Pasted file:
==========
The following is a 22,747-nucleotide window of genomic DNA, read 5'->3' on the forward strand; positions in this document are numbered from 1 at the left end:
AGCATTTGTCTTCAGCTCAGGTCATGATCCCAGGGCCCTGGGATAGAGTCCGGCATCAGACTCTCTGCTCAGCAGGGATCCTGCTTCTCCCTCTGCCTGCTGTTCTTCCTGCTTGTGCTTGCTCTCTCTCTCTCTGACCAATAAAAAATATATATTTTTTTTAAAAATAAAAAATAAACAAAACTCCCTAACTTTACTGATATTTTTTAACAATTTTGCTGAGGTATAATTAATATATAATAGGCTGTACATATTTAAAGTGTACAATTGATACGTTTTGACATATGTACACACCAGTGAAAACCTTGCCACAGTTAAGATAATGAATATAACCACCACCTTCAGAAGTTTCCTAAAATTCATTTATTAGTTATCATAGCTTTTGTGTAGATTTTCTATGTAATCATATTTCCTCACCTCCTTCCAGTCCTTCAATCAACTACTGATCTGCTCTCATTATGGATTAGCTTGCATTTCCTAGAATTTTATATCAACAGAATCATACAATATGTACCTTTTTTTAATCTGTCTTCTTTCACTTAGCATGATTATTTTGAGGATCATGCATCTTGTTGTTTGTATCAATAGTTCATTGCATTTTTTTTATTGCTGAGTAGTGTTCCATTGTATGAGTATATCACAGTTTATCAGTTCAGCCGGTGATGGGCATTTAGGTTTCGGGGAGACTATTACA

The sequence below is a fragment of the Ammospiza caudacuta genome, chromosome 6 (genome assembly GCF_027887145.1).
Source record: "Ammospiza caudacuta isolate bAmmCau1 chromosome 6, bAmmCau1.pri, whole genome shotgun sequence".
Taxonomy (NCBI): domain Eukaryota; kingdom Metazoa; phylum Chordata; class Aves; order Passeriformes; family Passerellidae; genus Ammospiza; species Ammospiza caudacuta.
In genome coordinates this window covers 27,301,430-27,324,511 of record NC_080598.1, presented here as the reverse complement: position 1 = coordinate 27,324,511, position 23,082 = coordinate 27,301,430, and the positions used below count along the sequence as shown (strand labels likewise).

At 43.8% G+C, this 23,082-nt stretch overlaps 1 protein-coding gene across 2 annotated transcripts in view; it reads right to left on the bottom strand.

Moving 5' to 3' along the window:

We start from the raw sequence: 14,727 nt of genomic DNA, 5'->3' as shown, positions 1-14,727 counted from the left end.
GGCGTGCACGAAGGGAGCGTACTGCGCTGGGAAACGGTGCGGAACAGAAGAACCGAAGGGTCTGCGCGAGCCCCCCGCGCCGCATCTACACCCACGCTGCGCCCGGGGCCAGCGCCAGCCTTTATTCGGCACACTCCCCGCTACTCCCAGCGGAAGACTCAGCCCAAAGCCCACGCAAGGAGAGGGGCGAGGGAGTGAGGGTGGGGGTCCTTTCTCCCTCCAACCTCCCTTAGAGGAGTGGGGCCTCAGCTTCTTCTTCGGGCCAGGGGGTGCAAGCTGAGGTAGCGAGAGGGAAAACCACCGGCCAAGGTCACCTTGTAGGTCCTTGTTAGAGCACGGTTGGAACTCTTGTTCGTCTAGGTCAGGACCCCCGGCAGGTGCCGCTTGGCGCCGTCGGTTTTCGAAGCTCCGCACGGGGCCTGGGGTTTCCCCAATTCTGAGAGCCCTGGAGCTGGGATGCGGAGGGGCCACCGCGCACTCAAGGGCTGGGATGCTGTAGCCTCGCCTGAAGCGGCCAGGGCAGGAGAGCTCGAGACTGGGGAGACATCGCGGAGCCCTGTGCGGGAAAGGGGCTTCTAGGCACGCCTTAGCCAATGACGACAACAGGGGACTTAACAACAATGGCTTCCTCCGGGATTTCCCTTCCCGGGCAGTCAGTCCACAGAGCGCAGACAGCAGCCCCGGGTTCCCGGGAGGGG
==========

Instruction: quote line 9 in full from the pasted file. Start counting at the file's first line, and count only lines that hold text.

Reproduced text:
We start from the raw sequence: 14,727 nt of genomic DNA, 5'->3' as shown, positions 1-14,727 counted from the left end.